• SARS-COV-2 has been an increasingly dangerous and prevalent virus that has been sweeping the globe for over a year now. It originated in Asia and over the months and now year has been seen in countries across the globe. People have died, and those who survived saw side effects that have been negatively impacting their lives. There have been appearances of SARS-CoV in the past although it seems none were as serious as this seems to be. The article states that “as of July 3, 2020, 216 countries have reported COVID-19 cases, with more than 10 million confirmed cases and approximately 518,000 deaths”. Thus it is clear that it is important to try to find mutations that could impact infectivity and further impact virality and severity of dangers posed by the virus.
  2. What were the limitations in previous studies that led them to perform this work?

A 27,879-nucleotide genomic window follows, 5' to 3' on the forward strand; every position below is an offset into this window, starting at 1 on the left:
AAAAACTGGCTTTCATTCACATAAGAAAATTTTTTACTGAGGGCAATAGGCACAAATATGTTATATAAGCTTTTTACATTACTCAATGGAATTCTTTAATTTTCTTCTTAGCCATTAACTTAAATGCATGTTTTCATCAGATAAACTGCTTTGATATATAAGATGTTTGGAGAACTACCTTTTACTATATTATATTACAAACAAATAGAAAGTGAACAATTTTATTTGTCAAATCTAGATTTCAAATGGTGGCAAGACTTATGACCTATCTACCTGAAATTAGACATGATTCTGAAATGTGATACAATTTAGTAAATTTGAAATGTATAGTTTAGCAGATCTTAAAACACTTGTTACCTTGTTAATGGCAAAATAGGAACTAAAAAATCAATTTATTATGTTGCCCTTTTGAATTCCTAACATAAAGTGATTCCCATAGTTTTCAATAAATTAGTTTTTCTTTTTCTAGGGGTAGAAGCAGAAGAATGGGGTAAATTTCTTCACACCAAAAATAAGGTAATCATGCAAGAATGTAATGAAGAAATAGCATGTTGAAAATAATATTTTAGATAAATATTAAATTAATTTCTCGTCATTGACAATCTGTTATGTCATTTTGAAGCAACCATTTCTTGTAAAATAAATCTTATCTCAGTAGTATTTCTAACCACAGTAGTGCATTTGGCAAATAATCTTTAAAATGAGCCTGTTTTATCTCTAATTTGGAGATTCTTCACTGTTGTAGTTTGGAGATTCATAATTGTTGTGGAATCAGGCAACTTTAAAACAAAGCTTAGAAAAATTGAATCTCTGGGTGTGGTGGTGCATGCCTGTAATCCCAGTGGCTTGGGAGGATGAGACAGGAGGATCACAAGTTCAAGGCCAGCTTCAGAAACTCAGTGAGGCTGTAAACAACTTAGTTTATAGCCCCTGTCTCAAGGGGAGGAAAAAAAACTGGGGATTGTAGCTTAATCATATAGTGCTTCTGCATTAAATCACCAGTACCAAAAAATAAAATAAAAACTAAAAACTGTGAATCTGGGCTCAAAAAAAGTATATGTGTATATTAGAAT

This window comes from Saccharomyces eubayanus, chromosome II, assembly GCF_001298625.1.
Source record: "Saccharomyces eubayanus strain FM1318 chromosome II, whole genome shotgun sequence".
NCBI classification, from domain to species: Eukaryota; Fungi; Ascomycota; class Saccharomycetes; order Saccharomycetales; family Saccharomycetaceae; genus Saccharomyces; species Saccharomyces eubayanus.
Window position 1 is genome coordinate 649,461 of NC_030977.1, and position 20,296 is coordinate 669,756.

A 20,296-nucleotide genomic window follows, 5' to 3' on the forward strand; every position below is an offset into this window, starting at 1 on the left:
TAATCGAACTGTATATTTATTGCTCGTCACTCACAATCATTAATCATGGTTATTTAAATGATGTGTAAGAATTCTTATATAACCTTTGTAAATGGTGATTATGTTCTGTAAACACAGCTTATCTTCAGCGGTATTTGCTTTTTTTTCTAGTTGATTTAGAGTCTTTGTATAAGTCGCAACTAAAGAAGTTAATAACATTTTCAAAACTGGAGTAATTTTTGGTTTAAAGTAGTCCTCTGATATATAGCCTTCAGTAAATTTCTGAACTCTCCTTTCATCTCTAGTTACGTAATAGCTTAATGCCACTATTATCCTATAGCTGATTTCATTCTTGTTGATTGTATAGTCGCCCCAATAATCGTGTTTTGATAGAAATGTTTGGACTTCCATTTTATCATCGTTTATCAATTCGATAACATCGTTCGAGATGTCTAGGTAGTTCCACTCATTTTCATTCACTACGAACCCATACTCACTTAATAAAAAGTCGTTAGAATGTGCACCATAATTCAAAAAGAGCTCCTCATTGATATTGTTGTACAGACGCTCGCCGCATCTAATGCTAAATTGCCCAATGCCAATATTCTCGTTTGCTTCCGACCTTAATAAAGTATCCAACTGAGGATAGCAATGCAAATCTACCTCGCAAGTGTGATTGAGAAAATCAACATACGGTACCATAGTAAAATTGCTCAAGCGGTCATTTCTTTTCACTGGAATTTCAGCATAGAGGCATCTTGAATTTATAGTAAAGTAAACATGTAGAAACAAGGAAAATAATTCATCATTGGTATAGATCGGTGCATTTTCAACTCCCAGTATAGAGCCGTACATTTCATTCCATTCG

• Most other work has acknowledged the variations of SARS-CoV and the possible mechanisms to explain the varying infectivity although it seems none have gone into depth regarding specific mutation and more importantly glycosylation.
  3. How did they overcome these limitations?
    • The researchers decided to investigate 80 variants and 26 glycosylation site modifications for the infectivity and reactivity to a panel of neutralizing antibodies and sera from convalescent patients.
  4. What is the main result presented in this paper? (Hint: look at the last sentence of the introduction and restate it in plain English.)
    • The researchers investigated the biological significance of natural variants and subsequent amino acid and glycosylation changes in SARS-CoV-2. They generated 106 mutants and analyzed both their infectivity as well as their reactivity to antibodies. They found that some of the variants and N-linked glycan deleted mutants have come to evolve and pose relatively major alterations in both their infectivity and antigenicity.
  5. What were the methods used in the study?